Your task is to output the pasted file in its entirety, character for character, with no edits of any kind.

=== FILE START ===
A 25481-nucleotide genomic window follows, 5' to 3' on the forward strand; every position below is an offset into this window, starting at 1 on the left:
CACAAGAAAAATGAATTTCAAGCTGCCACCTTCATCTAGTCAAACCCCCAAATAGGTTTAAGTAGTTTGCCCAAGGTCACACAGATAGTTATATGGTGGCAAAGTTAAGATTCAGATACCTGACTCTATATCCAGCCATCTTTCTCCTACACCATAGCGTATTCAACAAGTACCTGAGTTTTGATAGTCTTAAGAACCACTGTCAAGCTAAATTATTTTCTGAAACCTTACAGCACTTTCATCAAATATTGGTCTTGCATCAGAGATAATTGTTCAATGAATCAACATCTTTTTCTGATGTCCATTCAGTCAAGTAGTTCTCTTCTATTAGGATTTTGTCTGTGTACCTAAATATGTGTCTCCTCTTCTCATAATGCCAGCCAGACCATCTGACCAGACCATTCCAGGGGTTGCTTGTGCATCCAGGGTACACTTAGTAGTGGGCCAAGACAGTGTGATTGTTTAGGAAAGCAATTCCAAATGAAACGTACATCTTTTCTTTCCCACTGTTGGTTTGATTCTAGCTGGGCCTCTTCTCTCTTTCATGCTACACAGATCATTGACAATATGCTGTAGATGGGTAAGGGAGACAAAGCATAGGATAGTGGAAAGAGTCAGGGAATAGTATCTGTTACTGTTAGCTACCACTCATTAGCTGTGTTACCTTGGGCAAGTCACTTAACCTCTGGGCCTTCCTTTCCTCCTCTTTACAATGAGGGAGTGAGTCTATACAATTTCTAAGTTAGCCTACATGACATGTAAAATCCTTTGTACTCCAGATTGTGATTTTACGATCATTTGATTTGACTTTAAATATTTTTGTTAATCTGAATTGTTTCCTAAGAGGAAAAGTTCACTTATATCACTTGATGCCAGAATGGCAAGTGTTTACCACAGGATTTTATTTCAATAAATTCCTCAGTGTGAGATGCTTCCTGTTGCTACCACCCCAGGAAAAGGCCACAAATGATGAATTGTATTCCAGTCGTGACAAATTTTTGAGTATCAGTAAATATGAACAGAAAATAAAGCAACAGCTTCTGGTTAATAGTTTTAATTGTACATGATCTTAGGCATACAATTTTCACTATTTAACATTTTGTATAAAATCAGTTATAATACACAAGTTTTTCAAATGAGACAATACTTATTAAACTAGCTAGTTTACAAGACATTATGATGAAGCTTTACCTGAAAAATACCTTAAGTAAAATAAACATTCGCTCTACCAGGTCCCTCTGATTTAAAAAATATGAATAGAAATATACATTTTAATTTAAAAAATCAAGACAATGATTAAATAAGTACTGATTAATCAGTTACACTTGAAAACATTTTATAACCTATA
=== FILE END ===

A 25481-nucleotide genomic window follows, 5' to 3' on the forward strand; every position below is an offset into this window, starting at 1 on the left:
CACAAGAAAAATGAATTTCAAGCTGCCACCTTCATCTAGTCAAACCCCCAAATAGGTTTAAGTAGTTTGCCCAAGGTCACACAGATAGTTATATGGTGGCAAAGTTAAGATTCAGATACCTGACTCTATATCCAGCCATCTTTCTCCTACACCATAGCGTATTCAACAAGTACCTGAGTTTTGATAGTCTTAAGAACCACTGTCAAGCTAAATTATTTTCTGAAACCTTACAGCACTTTCATCAAATATTGGTCTTGCATCAGAGATAATTGTTCAATGAATCAACATCTTTTTCTGATGTCCATTCAGTCAAGTAGTTCTCTTCTATTAGGATTTTGTCTGTGTACCTAAATATGTGTCTCCTCTTCTCATAATGCCAGCCAGACCATCTGACCAGACCATTCCAGGGGTTGCTTGTGCATCCAGGGTACACTTAGTAGTGGGCCAAGACAGTGTGATTGTTTAGGAAAGCAATTCCAAATGAAACGTACATCTTTTCTTTCCCACTGTTGGTTTGATTCTAGCTGGGCCTCTTCTCTCTTTCATGCTACACAGATCATTGACAATATGCTGTAGATGGGTAAGGGAGACAAAGCATAGGATAGTGGAAAGAGTCAGGGAATAGTATCTGTTACTGTTAGCTACCACTCATTAGCTGTGTTACCTTGGGCAAGTCACTTAACCTCTGGGCCTTCCTTTCCTCCTCTTTACAATGAGGGAGTGAGTCTATACAATTTCTAAGTTAGCCTACATGACATGTAAAATCCTTTGTACTCCAGATTGTGATTTTACGATCATTTGATTTGACTTTAAATATTTTTGTTAATCTGAATTGTTTCCTAAGAGGAAAAGTTCACTTATATCACTTGATGCCAGAATGGCAAGTGTTTACCACAGGATTTTATTTCAATAAATTCCTCAGTGTGAGATGCTTCCTGTTGCTACCACCCCAGGAAAAGGCCACAAATGATGAATTGTATTCCAGTCGTGACAAATTTTTGAGTATCAGTAAATATGAACAGAAAATAAAGCAACAGCTTCTGGTTAATAGTTTTAATTGTACATGATCTTAGGCATACAATTTTCACTATTTAACATTTTGTATAAAATCAGTTATAATACACAAGTTTTTCAAATGAGACAATACTTATTAAACTAGCTAGTTTACAAGACATTATGATGAAGCTTTACCTGAAAAATACCTTAAGTAAAATAAACATTCGCTCTACCAGGTCCCTCTGATTTAAAAAATATGAATAGAAATATACATTTTAATTTAAAAAATCAAGACAATGATTAAATAAGTACTGATTAATCAGTTACACTTGAAAACATTTTATAACCTATA